Saturday, April 21, 2012


I've realized that by now, there is too much to write about in the past.  I have done too many things at this point, and it has become daunting to have to put it all down in the blog so I've avoided it.  Thus, I am starting anew here with present day activities.  If you would like to ask me about Lollapalooza, Pablo Neruda's house, the rest of Torres del Paine, Ushuaia, Dad's visit, or other things I've done in the past couple months, please do and I will respond completely.  Otherwise, these things are just going to trickle into the blog as I keep up with the more or less daily grind.  It's for the best, I promise.

Anyway, today we went to a rodeo!  It was on the outskirts of the city, just south of the really nice part of town.  I met my German friends Andreas and Luisa there at about noon.  The place itself was pretty wild, as we had to walk through a holding pen for public busses, and then into a little wooded area before we got to the gate for the rodeo.

Once inside, it was impossible to tell we were still in Santiago...

 Not exactly what I've come to expect within our little hole in the mountains.

The rodeo had been underway since about 8 AM, when the sun was significantly weaker.  Here, we 3 WASPs felt her in her full glory as we watched teams of Chilean cowboys mull around the rodeo ring.

It wasn't what I expected the rodeo to be.  No ropes were used at all during the entire competition, the only way the cowboys would control the cow was with the bodies of their horses.  Every so often they would have to turn the cow around 180 degrees, and they would then be given points according to some measurable degree of proficiency.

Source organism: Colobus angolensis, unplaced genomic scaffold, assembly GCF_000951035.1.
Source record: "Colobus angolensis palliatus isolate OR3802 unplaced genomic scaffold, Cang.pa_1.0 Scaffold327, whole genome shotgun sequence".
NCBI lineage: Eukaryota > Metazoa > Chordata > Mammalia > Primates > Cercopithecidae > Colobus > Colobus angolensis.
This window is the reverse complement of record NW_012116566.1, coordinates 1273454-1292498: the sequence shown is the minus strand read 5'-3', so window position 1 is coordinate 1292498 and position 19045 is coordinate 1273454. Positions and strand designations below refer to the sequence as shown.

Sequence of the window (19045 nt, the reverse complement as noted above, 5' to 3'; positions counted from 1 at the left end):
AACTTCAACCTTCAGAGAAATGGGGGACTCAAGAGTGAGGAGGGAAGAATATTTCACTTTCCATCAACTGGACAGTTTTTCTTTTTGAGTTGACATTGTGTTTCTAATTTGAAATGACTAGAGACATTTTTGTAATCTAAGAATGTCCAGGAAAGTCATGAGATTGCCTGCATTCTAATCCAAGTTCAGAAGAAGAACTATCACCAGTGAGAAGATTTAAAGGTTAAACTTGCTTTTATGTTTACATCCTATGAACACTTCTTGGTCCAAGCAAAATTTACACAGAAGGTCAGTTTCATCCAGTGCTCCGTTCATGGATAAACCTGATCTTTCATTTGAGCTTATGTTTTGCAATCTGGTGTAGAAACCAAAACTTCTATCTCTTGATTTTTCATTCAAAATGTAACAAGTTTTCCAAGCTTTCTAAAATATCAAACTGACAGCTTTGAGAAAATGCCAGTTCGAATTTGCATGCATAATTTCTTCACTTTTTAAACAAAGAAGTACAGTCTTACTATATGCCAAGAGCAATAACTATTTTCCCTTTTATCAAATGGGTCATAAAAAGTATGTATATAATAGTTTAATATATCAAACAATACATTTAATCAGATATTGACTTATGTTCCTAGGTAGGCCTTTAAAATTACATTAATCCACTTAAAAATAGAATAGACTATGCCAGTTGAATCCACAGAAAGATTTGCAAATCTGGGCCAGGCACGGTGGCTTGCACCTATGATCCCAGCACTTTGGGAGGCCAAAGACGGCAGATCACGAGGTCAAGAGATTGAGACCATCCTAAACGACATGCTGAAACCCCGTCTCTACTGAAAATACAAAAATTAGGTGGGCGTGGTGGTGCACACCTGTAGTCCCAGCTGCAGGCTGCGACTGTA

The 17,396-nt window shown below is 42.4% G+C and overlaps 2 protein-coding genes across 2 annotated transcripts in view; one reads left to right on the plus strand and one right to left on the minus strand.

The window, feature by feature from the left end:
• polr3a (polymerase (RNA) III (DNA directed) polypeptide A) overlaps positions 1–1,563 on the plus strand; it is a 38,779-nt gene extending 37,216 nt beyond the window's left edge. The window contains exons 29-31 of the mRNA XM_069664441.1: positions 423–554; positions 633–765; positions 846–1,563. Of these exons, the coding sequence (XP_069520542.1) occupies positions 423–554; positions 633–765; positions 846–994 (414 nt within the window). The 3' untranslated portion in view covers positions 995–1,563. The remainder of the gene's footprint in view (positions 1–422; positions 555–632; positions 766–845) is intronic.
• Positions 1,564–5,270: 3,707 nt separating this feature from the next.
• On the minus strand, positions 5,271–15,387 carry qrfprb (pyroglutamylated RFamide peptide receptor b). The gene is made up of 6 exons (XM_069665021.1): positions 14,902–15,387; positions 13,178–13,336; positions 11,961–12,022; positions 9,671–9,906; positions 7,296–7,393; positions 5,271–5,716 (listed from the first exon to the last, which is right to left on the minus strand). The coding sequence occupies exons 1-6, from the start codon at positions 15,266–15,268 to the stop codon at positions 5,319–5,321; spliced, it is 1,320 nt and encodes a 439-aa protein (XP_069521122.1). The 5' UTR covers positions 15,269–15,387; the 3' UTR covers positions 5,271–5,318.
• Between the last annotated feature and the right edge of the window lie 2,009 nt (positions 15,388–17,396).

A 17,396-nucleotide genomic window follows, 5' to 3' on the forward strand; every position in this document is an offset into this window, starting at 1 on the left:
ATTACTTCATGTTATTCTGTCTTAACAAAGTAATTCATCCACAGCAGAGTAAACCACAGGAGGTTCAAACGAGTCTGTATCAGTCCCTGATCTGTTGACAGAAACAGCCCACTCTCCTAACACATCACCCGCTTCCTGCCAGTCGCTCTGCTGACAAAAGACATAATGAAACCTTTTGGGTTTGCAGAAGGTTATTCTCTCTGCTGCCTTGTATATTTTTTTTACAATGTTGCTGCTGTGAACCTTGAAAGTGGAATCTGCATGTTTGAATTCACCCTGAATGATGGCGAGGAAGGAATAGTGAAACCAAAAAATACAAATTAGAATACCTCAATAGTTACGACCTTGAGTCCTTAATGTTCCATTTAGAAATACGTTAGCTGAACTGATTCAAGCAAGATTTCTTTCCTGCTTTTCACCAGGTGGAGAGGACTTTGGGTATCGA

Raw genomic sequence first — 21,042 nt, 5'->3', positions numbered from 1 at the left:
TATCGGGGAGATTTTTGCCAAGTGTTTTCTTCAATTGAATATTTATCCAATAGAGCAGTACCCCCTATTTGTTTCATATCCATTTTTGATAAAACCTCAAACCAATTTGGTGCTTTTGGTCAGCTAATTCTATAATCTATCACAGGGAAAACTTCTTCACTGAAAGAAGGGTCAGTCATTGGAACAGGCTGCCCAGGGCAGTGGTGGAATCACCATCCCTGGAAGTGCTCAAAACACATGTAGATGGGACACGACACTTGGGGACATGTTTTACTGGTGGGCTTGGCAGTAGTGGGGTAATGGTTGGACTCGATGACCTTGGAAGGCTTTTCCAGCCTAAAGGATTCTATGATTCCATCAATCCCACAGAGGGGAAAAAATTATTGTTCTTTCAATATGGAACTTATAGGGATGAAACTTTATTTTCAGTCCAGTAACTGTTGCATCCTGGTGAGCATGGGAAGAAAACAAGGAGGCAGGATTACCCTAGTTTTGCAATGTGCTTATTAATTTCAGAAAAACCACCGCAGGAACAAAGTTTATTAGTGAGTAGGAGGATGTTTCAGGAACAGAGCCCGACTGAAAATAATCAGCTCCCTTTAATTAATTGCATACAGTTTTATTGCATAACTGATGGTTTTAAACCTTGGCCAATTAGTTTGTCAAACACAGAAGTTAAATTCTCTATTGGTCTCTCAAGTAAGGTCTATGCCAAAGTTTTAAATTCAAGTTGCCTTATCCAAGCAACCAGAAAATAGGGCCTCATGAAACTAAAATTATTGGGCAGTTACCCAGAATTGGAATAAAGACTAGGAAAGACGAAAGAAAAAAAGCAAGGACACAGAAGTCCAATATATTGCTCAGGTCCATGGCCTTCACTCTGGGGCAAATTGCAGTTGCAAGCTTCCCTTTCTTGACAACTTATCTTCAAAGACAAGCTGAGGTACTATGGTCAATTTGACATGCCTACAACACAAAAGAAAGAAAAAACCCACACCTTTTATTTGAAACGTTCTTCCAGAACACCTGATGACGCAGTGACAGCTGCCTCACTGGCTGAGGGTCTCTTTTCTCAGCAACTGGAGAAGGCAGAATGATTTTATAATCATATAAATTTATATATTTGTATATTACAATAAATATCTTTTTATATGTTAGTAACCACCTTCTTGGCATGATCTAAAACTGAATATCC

Here we see 2 of the cowboys going at it with the cow.  It looked quite hard - I expect it takes a lot of training to get one's horse to perform this task proficiently.

From the left: Me, Luisa, Andres, 2 chumps.

For the intermission, we went over to the outdoor restaurant and had a couple cokes.  Pisco was considered, but ultimately declined.

Horses penned up outside.  It was like a scene from the wild west.

The lineup of cows waiting to play.  They had 30+ cows in line, which seemed like overkill to me.  Chileans do not know moderation when it comes to planning, it's either way too much, or not at all.

We moved over to the other side for the second half of the competition.  Before being let loose in the big ring, the cows would run through this little mini-ring, presumably to burn off some of their pent-up energy.

Me, elated.

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